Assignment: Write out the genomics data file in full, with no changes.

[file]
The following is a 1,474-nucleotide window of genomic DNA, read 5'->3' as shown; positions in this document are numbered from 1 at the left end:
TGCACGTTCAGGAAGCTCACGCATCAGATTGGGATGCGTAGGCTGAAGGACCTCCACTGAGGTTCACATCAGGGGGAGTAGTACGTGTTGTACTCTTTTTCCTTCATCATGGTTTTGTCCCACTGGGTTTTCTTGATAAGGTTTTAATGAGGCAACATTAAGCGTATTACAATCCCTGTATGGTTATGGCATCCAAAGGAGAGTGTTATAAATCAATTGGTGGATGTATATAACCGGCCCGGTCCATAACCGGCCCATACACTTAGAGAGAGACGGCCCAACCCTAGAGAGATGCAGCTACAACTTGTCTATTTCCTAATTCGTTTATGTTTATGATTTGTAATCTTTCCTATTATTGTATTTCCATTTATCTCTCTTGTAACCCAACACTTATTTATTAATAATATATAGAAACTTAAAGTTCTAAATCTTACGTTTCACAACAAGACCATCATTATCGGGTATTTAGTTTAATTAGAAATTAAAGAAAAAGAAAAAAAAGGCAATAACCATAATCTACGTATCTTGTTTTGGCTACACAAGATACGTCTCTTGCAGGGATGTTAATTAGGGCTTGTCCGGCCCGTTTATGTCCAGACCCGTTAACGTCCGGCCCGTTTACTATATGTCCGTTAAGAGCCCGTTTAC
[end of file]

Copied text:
The following is a 1,474-nucleotide window of genomic DNA, read 5'->3' as shown; positions in this document are numbered from 1 at the left end:
TGCACGTTCAGGAAGCTCACGCATCAGATTGGGATGCGTAGGCTGAAGGACCTCCACTGAGGTTCACATCAGGGGGAGTAGTACGTGTTGTACTCTTTTTCCTTCATCATGGTTTTGTCCCACTGGGTTTTCTTGATAAGGTTTTAATGAGGCAACATTAAGCGTATTACAATCCCTGTATGGTTATGGCATCCAAAGGAGAGTGTTATAAATCAATTGGTGGATGTATATAACCGGCCCGGTCCATAACCGGCCCATACACTTAGAGAGAGACGGCCCAACCCTAGAGAGATGCAGCTACAACTTGTCTATTTCCTAATTCGTTTATGTTTATGATTTGTAATCTTTCCTATTATTGTATTTCCATTTATCTCTCTTGTAACCCAACACTTATTTATTAATAATATATAGAAACTTAAAGTTCTAAATCTTACGTTTCACAACAAGACCATCATTATCGGGTATTTAGTTTAATTAGAAATTAAAGAAAAAGAAAAAAAAGGCAATAACCATAATCTACGTATCTTGTTTTGGCTACACAAGATACGTCTCTTGCAGGGATGTTAATTAGGGCTTGTCCGGCCCGTTTATGTCCAGACCCGTTAACGTCCGGCCCGTTTACTATATGTCCGTTAAGAGCCCGTTTAC